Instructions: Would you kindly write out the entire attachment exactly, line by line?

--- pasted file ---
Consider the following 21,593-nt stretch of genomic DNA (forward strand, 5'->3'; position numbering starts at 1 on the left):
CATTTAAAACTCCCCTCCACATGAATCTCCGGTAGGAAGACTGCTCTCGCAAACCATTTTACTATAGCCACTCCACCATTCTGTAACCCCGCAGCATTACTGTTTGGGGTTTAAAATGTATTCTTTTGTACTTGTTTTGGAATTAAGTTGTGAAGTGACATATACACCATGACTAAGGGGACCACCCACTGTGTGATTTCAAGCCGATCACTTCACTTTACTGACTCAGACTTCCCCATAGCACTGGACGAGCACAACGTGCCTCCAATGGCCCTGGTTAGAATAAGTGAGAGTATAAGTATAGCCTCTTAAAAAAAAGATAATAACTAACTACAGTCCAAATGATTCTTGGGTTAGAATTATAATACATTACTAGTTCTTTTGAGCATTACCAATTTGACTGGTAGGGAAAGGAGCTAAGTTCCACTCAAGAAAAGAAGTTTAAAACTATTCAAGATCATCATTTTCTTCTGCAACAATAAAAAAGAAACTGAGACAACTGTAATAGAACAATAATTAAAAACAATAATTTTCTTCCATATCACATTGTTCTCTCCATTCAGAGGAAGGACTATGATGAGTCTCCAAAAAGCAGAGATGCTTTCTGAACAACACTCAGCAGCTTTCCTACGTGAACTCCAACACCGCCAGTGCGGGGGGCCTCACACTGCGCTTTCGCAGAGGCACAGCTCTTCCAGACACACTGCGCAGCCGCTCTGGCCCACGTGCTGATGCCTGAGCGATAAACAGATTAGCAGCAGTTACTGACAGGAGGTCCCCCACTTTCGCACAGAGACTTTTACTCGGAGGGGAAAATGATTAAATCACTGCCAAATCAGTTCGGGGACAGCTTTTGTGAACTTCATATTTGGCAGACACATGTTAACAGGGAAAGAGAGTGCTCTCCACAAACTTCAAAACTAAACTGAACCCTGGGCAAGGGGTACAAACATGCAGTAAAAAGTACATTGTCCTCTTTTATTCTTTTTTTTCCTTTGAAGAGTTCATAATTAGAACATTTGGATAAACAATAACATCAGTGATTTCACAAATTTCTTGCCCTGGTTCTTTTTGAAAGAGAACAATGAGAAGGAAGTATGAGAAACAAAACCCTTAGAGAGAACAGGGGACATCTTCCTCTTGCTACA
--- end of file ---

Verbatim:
Consider the following 21,593-nt stretch of genomic DNA (forward strand, 5'->3'; position numbering starts at 1 on the left):
CATTTAAAACTCCCCTCCACATGAATCTCCGGTAGGAAGACTGCTCTCGCAAACCATTTTACTATAGCCACTCCACCATTCTGTAACCCCGCAGCATTACTGTTTGGGGTTTAAAATGTATTCTTTTGTACTTGTTTTGGAATTAAGTTGTGAAGTGACATATACACCATGACTAAGGGGACCACCCACTGTGTGATTTCAAGCCGATCACTTCACTTTACTGACTCAGACTTCCCCATAGCACTGGACGAGCACAACGTGCCTCCAATGGCCCTGGTTAGAATAAGTGAGAGTATAAGTATAGCCTCTTAAAAAAAAGATAATAACTAACTACAGTCCAAATGATTCTTGGGTTAGAATTATAATACATTACTAGTTCTTTTGAGCATTACCAATTTGACTGGTAGGGAAAGGAGCTAAGTTCCACTCAAGAAAAGAAGTTTAAAACTATTCAAGATCATCATTTTCTTCTGCAACAATAAAAAAGAAACTGAGACAACTGTAATAGAACAATAATTAAAAACAATAATTTTCTTCCATATCACATTGTTCTCTCCATTCAGAGGAAGGACTATGATGAGTCTCCAAAAAGCAGAGATGCTTTCTGAACAACACTCAGCAGCTTTCCTACGTGAACTCCAACACCGCCAGTGCGGGGGGCCTCACACTGCGCTTTCGCAGAGGCACAGCTCTTCCAGACACACTGCGCAGCCGCTCTGGCCCACGTGCTGATGCCTGAGCGATAAACAGATTAGCAGCAGTTACTGACAGGAGGTCCCCCACTTTCGCACAGAGACTTTTACTCGGAGGGGAAAATGATTAAATCACTGCCAAATCAGTTCGGGGACAGCTTTTGTGAACTTCATATTTGGCAGACACATGTTAACAGGGAAAGAGAGTGCTCTCCACAAACTTCAAAACTAAACTGAACCCTGGGCAAGGGGTACAAACATGCAGTAAAAAGTACATTGTCCTCTTTTATTCTTTTTTTTCCTTTGAAGAGTTCATAATTAGAACATTTGGATAAACAATAACATCAGTGATTTCACAAATTTCTTGCCCTGGTTCTTTTTGAAAGAGAACAATGAGAAGGAAGTATGAGAAACAAAACCCTTAGAGAGAACAGGGGACATCTTCCTCTTGCTACA